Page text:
Let me now join the ranks of others who focus on the silly logistical liberties that drive found-footage and mockumentary movies.  Usually I can overlook the usually thin reason behind the continuous filming (as opposed to the character or characters dropping the stupid camera, getting a grip on reality, and taking sensible action), but this one is all over the place, with the spliced-together footage taken across all manner of Apple devices.  I couldn't help but be reminded that this was a movie because of all the necessary editing.  And again, yes, this is something that happens all over the previous two installments, as our characters setup multiple cameras, but this time there were jump-cuts edited in for scare tactics that wore out their welcome and killed the charm established by the original Paranormal Activity.

Putting aside my disdain for all the trademark PA antics, I will say that I quite enjoyed the two main characters, Kathryn Newton as Alex, and Matt Shively as Ben.  Finally, some teenagers in a horror movie that I am pulling for instead of against.  In fact, I actually came to like and care for these characters, even if the movie didn't pull me into the realm of feeling a sense of the fear they felt.  The chemistry between Alex and Ben was spot-on; I liked the on-the-cusp-of-friend-zone dynamic that drove their interactions.  The parents, however, were completely dismissible.  I know they were supposed to remain aloof and distracted from the goings-on in the house by all their domestic tensions, but their distractedness felt too forced.  Stephen Dunham may well have been sleepwalking through the movie.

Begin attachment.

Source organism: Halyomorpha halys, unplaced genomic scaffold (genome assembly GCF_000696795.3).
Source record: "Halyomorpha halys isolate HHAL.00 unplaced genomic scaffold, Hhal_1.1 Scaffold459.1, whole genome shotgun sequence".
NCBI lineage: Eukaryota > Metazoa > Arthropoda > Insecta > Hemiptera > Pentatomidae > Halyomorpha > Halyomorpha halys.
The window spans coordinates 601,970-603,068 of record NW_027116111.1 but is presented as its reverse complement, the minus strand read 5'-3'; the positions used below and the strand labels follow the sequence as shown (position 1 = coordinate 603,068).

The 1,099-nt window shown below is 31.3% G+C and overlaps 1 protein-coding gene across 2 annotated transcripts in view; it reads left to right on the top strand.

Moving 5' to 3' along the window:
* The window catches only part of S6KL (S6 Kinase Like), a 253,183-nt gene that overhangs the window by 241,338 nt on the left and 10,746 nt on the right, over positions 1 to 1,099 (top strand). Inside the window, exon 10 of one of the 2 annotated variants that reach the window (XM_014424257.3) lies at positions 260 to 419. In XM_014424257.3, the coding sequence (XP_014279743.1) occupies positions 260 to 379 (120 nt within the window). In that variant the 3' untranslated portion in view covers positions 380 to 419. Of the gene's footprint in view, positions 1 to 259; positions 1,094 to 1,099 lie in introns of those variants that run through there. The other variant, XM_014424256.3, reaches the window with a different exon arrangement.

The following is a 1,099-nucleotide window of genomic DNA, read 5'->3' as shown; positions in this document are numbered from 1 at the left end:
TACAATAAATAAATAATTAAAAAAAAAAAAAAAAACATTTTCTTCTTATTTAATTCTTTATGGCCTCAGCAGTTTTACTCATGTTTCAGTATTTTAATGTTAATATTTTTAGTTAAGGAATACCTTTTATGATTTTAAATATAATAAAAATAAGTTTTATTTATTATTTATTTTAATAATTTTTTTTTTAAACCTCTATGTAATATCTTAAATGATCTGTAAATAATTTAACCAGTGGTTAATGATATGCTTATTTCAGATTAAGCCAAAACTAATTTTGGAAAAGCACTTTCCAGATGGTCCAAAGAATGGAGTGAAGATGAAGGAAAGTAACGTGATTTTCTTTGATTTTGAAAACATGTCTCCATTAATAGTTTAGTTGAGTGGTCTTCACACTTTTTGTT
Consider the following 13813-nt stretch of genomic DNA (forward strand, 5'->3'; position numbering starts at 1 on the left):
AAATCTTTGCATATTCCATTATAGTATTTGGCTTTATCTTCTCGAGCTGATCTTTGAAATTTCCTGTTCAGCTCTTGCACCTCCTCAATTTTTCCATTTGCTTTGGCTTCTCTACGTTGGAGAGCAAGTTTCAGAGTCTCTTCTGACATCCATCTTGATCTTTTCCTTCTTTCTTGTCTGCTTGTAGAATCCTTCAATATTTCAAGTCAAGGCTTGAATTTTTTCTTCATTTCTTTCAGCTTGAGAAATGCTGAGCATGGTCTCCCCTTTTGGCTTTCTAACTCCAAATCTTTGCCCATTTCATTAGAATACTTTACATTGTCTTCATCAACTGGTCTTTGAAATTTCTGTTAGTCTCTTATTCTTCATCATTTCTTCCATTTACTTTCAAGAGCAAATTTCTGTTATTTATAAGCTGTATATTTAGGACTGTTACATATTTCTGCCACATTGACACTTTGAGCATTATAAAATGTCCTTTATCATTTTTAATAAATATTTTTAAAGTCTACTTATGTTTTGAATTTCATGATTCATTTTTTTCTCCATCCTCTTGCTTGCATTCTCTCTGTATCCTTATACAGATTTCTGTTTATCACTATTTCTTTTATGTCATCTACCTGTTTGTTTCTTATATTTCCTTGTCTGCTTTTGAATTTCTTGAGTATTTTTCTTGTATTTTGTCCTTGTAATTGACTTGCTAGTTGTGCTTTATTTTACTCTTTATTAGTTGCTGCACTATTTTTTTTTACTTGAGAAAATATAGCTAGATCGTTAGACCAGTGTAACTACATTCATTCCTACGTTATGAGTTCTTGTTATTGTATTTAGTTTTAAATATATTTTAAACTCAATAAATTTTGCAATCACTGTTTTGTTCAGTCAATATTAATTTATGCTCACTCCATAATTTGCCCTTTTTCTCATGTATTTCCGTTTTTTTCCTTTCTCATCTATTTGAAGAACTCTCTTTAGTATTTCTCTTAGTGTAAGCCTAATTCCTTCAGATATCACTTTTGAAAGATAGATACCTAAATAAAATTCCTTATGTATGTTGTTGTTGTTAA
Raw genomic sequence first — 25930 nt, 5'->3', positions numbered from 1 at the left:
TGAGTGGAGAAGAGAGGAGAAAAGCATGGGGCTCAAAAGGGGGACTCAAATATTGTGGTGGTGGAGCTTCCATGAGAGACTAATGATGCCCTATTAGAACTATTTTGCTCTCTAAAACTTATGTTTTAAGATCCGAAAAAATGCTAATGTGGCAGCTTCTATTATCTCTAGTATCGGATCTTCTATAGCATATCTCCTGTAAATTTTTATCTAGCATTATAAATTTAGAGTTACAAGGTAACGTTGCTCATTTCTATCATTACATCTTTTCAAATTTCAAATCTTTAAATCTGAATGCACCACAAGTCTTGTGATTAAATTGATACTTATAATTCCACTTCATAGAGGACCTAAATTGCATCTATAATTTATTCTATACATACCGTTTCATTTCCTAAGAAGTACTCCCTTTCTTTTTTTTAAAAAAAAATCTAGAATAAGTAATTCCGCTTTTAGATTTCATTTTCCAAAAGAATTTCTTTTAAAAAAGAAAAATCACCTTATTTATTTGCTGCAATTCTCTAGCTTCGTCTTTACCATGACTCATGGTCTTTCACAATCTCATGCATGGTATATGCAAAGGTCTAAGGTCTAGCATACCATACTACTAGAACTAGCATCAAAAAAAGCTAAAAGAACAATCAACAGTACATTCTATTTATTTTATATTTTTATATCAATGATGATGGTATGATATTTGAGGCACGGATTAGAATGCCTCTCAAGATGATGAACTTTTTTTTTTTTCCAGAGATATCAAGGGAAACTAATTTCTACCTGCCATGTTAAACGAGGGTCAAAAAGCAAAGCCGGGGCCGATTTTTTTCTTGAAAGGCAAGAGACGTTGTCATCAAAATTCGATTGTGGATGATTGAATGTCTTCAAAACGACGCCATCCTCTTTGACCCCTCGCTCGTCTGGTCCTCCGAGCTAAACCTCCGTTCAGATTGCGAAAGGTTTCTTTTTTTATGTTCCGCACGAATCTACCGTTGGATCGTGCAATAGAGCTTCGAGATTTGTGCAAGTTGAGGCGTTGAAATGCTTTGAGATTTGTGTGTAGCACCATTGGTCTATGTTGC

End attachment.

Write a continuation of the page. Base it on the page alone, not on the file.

The backstory that drives the movie is revealed in such as way as to produce hardly any effect at all.  It's just like, Oh, and guess who this really is?  DUM-DUM-DUUUUMMM!  And the very last frame is not only a complete copy of one of the previous PAs; it is completely ridiculous to boot.  I've made it clear that there are no new scares brought to the table here, but in retrospect I realize that the main scare was centered around a certain character's appearance.  And, for me, it actually worked.  I felt a nice little chill travel my spine.  But, sadly, this and the dynamic between Alex and Ben are the only things of worth I was left with.  I don't think I've been this excited and then disappointed since Alexandre Aja's Piranha.

Rating: 2/5